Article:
Thrillers thrive on villains and heroes, and usually these characters are not overly complicated; writers don’t want to confuse or slow the plot. In John Grisham’s page turners the villains are corporate titans and their lawyers, and the plucky, idealistic heroes (played in the movie versions by Tom Cruise in “The Firm” and Julia Roberts in “The Pelican Brief”) are renegade lawyers or law students, shocked into action by the corruption they have stumbled across.
Grisham sticks with his formula for the villains in “The Appeal.” Grisham’s heroes in “The Appeal” are plaintiffs’ lawyers, the much maligned litigators who represent victims of alleged corporate wrongdoing. Their excuse for taking a third to 40 percent of their clients’ winnings — even if those winnings are in the millions or billions (in the case of mass tort claims against asbestos or tobacco defendants) — is that their little-guy clients don’t have the money to pay hourly fees in advance of a verdict, and that it’s those big paydays that give them the incentive and resources to take on risky cases that deliver powerfully deterrent punishment to those who would otherwise keep committing all kinds of corporate jihad. It’s an argument, however, that’s been undermined by the spectacle of trial lawyers cashing in on cases where deep-pocketed, well-insured defendants who might not be fully culpable or culpable at all threw in the towel out of fear that sympathetic juries were too easily rewarding any tug at their heartstrings, and by revelations of corruption in recruiting clients and divvying up fees among fellow vultures of the bar who did little more than race to the scenes of tragedies.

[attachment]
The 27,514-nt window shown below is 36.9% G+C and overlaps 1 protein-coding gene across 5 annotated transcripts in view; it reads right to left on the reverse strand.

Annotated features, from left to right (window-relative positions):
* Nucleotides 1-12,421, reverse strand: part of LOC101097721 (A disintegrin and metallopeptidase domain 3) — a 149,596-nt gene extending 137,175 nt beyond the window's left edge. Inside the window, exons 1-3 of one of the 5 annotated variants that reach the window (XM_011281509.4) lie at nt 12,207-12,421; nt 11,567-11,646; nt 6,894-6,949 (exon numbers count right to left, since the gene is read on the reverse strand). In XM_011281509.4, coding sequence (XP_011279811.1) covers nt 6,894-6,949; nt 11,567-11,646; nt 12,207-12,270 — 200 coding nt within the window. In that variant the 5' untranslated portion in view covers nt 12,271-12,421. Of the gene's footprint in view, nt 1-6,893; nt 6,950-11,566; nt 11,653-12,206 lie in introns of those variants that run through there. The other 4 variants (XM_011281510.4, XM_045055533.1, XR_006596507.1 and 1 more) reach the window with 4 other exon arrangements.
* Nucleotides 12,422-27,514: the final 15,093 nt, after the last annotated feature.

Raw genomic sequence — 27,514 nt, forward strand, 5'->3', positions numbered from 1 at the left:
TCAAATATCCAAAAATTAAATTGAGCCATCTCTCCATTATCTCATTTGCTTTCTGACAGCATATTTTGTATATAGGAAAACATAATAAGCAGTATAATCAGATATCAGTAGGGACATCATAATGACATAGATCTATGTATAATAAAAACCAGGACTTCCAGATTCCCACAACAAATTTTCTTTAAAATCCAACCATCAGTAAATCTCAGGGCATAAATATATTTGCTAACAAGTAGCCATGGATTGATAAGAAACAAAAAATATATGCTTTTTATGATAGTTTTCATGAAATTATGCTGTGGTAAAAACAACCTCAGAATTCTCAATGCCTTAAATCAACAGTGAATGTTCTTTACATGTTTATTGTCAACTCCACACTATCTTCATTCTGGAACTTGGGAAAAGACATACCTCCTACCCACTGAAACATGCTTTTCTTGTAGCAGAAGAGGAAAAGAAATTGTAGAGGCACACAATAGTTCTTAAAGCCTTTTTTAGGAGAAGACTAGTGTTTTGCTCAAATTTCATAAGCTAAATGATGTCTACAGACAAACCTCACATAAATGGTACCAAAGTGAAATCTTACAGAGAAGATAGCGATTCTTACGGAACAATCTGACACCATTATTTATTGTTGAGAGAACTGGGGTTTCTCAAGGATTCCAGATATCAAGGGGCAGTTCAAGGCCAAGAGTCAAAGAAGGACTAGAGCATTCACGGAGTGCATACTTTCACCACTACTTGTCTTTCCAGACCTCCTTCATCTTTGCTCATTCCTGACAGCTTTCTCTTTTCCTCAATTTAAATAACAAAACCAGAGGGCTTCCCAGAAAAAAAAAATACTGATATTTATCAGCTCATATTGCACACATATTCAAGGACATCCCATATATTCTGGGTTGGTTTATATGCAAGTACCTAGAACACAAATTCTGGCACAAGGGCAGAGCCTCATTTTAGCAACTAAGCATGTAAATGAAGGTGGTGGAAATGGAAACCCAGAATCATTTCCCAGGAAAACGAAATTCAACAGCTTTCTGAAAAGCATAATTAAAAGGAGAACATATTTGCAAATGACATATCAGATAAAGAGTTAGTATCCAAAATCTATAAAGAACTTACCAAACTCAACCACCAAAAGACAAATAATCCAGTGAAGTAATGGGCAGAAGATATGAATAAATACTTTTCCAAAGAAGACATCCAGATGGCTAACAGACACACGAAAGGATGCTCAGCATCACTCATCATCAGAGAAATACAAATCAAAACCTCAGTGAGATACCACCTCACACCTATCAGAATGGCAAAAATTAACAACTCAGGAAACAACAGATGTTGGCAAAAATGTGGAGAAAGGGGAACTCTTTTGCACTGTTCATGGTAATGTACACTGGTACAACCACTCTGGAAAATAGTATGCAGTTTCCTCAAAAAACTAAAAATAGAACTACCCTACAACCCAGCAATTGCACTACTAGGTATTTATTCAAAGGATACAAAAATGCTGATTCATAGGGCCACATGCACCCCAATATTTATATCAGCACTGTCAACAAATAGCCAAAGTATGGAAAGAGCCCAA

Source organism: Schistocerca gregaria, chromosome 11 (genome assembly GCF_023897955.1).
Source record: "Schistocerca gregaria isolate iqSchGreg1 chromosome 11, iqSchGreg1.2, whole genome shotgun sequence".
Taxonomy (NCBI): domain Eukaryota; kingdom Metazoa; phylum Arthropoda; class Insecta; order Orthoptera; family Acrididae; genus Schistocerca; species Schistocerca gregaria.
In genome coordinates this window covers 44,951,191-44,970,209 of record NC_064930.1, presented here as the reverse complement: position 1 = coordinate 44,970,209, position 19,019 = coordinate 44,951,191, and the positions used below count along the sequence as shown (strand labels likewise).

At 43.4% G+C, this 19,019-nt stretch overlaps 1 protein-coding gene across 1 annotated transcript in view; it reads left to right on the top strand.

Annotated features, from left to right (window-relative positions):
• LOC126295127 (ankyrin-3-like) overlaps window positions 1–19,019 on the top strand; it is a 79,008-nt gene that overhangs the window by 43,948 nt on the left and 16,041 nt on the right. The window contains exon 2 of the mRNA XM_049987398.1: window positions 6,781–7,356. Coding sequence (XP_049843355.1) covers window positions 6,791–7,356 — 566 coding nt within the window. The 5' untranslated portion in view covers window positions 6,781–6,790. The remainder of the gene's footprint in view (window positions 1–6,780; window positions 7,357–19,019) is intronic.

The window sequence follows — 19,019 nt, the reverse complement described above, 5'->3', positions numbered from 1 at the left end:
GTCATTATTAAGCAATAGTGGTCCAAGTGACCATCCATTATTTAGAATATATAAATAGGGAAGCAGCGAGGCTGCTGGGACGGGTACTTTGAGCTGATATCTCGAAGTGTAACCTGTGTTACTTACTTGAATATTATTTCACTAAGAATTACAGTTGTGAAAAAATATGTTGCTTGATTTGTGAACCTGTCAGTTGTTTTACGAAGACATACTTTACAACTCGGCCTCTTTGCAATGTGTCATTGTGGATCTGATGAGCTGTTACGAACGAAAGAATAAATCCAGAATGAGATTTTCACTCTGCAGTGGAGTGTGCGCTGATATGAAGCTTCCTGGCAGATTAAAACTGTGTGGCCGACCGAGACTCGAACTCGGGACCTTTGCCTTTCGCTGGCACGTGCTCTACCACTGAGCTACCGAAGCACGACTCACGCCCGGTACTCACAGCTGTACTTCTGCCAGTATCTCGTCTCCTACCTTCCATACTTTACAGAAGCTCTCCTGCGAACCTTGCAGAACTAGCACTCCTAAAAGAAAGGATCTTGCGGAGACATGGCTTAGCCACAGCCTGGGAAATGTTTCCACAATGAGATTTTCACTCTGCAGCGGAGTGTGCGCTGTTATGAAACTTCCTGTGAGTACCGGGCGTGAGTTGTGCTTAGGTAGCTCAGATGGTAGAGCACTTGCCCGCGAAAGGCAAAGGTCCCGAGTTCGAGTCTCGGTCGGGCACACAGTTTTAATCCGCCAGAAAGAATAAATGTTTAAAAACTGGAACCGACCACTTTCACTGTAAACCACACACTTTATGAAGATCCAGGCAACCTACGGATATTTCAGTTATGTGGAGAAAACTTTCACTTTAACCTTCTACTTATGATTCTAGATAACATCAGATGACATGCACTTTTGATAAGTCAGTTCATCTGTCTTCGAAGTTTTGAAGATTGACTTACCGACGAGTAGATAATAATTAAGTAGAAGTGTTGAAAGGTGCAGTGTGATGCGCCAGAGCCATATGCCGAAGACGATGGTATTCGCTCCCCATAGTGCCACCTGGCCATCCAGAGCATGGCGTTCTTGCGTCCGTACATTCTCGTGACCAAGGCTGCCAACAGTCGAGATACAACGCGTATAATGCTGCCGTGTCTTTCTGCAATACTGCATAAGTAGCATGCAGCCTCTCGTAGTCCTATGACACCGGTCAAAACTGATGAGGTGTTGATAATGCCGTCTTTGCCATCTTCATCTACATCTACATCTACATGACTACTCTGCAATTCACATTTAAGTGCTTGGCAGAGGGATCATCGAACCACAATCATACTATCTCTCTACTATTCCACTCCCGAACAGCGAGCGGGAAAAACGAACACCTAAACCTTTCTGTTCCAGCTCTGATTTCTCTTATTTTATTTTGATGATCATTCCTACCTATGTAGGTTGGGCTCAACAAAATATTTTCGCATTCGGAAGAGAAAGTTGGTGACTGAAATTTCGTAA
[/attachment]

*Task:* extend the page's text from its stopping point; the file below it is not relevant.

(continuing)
Grisham presents both sides. While plaintiffs’ lawyers are the heroes in this fast-moving, smartly constructed tale, they also come off as greedy, self-absorbed and repugnant — true ambulance chasers. In fact, at the small, beleaguered Mississippi firm run by his two heroes — the husband-and-wife team of Mary Grace and Wes Payton — a paralegal asks during some down time from the big case if he can go back to chasing ambulances, literally.
To be sure, Payton & Payton are doing God’s work. They’ve spent years representing a woman in a small town in Mississippi whose husband and son died within weeks of each other, victims of cancer allegedly caused by deliberate cost-cutting spills into the town’s drinking water by big, bad Krane Chemical. The Paytons’ painstaking marshalling of the evidence against Krane makes for a seemingly indefensible defendant. The cancer rate in the town has become 15 times the national average. The town’s water is so fouled that the swimming pool has long since been closed and bottled water is trucked in daily for everyone. In the real world, most companies would settle a case like this. Trudeau is a parody of evil, Grishamstyle. Mary Grace and Wes Payton have had to endure years of the pretrial war of attrition that companies like Krane can throw at plaintiffs. Grisham opens “The Appeal” with the verdict about to be announced, finally, after 71 days of a mind-numbing trial. Facing the sleepless Paytons in the tense small-town courtroom is a team of well-coiffed corporate litigators. Grisham captures the leader’s “I’m getting $500 an hour no matter what these goober jurors say and we’ll win on appeal anyway” smugness exactly as I saw it when I was covering trials like this.
Thousands more are sick, and others, encouraged by their new lawyers, will now claim to be sick. Trudeau, the chief executive who controls Krane, soon hears — through a corrupt Southern senator — about a shadowy man in Florida who operates a secretive political consulting firm that can save Krane. How? Because Krane’s appeal of the Paytons’ case will go to the Mississippi Supreme Court in the next year or so, and Krane won’t have to pay anyone a penny if the court throws the case out.